The dogs’ advanced training is centred around three core skills: touching with noses to activate buttons such as panic alarms and light switches; tugging to take off clothes and open doors and retrieving objects. “Our puppy parents spend a great deal of time getting the dogs used to different materials,” explained Andy, “so that they can pick up a range of things from a paperclip to a crutch or a prosthetic limb.”
The full-time trainers on site are each responsible for training four dogs at a time and while the dogs are at Heyshott, or the charity’s newly opened site in Leicestershire, they will be prepared for a two-week residential handover training course, during which the human partner is introduced to the dog and its abilities. “We’ll deliberately hold back tasks for the partners to train in,” says Myrid, “Training is an ongoing process and we want the partnership to develop. One of our dogs — a six-year-old Labrador named Eli — has been trained by his quadriplegic partner Lorna Marsh to perform more than 300 separate tasks.” Creating a partnership with a dog is about more than performing tasks, however.
“I joined the Royal Navy in 1996 at the age of 17 as a communications specialist. There was no other career I wanted. I progressed through the ranks and earned the Green Beret in the process. The pace of life was fast. I could be away on deployment for six months, home on leave for a few weeks and then preparing to go away again. It was hard on our young family, but it was a life we all enjoyed and found fulfilling.
“In October 2008, while travelling home from work, I was hit from behind by a car and thrown from my motorbike. I was left paralysed from my shoulders down for the rest of my life. My world collapsed. I spent a year in various hospitals and I heard about Canine Partners when I was at Salisbury spinal unit, but it was later on when I transferred to Headley Court military rehab unit that I asked my occupational therapist to arrange a visit.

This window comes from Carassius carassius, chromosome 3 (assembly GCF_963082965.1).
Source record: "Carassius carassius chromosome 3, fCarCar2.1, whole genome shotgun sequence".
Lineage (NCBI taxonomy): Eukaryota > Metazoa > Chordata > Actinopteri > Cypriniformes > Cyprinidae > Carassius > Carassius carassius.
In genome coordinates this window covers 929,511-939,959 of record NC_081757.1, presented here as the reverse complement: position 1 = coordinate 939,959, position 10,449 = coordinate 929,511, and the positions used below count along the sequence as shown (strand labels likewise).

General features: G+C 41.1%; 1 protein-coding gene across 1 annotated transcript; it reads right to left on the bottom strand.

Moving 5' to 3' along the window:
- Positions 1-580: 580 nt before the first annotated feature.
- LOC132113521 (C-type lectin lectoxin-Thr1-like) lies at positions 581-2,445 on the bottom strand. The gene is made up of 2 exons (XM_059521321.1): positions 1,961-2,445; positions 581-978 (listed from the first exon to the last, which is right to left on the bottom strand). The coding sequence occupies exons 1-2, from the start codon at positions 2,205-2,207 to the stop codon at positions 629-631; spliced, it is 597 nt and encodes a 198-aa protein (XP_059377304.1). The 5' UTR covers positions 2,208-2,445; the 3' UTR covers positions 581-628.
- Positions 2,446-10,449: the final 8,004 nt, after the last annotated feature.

“I met these amazing dogs and saw how one could help me. What stood out was her unique kinked tail and her expression. As the training course went on and I was alone on exercise I found myself talking to her. She understands exactly what I am saying; exactly how I am feeling; and unlike my wife, she can’t answer back!
“As our partnership has progressed I think how well the charity matched us. They’ve taken everything into consideration — my lifestyle and our family situation —and Kizzie slotted straight in. When I need her she is there. She gets those difficult lift buttons that are out of my reach. In a shop, she grabs my wallet and passes it to the cashier. I always felt self-conscious in a wheelchair, but now I know people are looking at Kizzie.
“I don’t have to take a carer when I go out. My wife doesn’t worry about me. If I get into trouble and drop the phone, Kizzie will pick it up. I don’t even have to ask. I never had to do the washing before, but because Kizzie can unload and load the washing machine, it is one perk my wife has gained!
“The real reward I have from Kizzie is the life she has helped me regain. With her, I can now take my daughters out to play again in the park. They love throwing the ball for Kizzie — walks are not so boring with Daddy now.”
Consequently Canine Partners has big plans for expansion, but to do so it needs support. The charity eventually hopes to establish six or seven regional centres around the UK to help satisfy the demand of a fraction of the 10-20,000 people that it believes could benefit from its unique service.
Could you help by becoming a puppy parent?
Canine Partners is seeking the support of the shooting community from people who would be keen to act as puppy parents. From the age of seven to eight weeks, puppies are homed with volunteers to be socialised and brought up in a loving household for anything from two to 12 months, until advanced training is started by the charity.
There are 13 puppy training satellites nationwide and puppy parents are expected to attend regular training classes to prepare dogs for their life ahead. The role is hugely rewarding and volunteers have the opportunity to stay in touch with the people involved to see how their dogs transform lives.
If you have the time to dedicate to training and classes and, more importantly, the emotional strength to wave goodbye to your puppy when your work is done, please contact Canine Partners by emailing firstname.lastname@example.org or tel 01730 716017.